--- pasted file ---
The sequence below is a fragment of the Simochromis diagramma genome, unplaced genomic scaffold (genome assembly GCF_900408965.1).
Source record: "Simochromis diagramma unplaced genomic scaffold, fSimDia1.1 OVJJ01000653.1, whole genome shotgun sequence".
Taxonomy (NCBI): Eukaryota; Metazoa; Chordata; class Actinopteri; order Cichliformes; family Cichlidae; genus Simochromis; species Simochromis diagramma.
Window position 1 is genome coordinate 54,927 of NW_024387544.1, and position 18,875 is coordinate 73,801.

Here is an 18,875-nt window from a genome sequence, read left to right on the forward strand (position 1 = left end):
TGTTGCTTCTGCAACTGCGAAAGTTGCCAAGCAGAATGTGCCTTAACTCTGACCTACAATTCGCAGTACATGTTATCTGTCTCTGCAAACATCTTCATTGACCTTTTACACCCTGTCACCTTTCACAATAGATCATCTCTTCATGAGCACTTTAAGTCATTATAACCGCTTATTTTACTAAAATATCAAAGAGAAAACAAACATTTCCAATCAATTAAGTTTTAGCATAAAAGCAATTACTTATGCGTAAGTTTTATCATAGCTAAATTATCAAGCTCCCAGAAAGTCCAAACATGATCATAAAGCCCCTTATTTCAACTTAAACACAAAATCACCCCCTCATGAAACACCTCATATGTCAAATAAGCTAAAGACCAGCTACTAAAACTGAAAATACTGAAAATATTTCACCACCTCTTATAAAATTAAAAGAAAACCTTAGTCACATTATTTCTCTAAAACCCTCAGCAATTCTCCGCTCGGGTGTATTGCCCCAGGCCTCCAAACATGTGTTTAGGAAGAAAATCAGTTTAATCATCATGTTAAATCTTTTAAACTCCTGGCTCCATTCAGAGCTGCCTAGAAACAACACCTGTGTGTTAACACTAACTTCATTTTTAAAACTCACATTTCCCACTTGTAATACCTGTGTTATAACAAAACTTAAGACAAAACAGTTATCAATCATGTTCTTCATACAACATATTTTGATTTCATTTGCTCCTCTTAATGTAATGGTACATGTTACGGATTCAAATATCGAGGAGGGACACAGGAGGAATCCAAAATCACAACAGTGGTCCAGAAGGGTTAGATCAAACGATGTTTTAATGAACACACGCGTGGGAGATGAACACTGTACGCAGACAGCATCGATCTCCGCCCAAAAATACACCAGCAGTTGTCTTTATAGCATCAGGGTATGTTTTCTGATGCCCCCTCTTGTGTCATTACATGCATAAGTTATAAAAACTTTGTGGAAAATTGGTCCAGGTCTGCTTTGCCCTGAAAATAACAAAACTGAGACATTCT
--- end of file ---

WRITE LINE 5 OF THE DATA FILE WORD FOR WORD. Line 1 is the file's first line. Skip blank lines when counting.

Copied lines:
Here is an 18,875-nt window from a genome sequence, read left to right on the forward strand (position 1 = left end):